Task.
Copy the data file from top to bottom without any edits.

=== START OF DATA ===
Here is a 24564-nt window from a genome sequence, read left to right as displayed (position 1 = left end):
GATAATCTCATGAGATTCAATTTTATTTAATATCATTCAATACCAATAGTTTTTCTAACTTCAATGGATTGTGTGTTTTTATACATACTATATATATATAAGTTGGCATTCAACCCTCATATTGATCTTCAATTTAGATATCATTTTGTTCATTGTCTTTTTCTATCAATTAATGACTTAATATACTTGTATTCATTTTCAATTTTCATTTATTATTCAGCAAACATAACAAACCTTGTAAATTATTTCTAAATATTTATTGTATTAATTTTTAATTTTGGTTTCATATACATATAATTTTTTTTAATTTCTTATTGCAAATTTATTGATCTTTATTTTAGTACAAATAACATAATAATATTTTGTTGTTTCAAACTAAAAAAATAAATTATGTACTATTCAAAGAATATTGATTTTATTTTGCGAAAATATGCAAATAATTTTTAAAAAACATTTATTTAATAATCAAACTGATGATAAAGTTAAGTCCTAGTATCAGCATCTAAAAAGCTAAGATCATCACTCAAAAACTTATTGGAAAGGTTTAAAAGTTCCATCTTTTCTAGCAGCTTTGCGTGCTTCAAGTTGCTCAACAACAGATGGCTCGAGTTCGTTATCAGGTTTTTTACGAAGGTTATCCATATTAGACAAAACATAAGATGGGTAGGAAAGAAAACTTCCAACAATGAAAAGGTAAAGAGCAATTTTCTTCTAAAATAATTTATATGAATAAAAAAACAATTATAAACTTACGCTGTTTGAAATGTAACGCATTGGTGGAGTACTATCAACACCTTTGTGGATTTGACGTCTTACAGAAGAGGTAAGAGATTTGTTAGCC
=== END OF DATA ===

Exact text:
Here is a 24564-nt window from a genome sequence, read left to right as displayed (position 1 = left end):
GATAATCTCATGAGATTCAATTTTATTTAATATCATTCAATACCAATAGTTTTTCTAACTTCAATGGATTGTGTGTTTTTATACATACTATATATATATAAGTTGGCATTCAACCCTCATATTGATCTTCAATTTAGATATCATTTTGTTCATTGTCTTTTTCTATCAATTAATGACTTAATATACTTGTATTCATTTTCAATTTTCATTTATTATTCAGCAAACATAACAAACCTTGTAAATTATTTCTAAATATTTATTGTATTAATTTTTAATTTTGGTTTCATATACATATAATTTTTTTTAATTTCTTATTGCAAATTTATTGATCTTTATTTTAGTACAAATAACATAATAATATTTTGTTGTTTCAAACTAAAAAAATAAATTATGTACTATTCAAAGAATATTGATTTTATTTTGCGAAAATATGCAAATAATTTTTAAAAAACATTTATTTAATAATCAAACTGATGATAAAGTTAAGTCCTAGTATCAGCATCTAAAAAGCTAAGATCATCACTCAAAAACTTATTGGAAAGGTTTAAAAGTTCCATCTTTTCTAGCAGCTTTGCGTGCTTCAAGTTGCTCAACAACAGATGGCTCGAGTTCGTTATCAGGTTTTTTACGAAGGTTATCCATATTAGACAAAACATAAGATGGGTAGGAAAGAAAACTTCCAACAATGAAAAGGTAAAGAGCAATTTTCTTCTAAAATAATTTATATGAATAAAAAAACAATTATAAACTTACGCTGTTTGAAATGTAACGCATTGGTGGAGTACTATCAACACCTTTGTGGATTTGACGTCTTACAGAAGAGGTAAGAGATTTGTTAGCC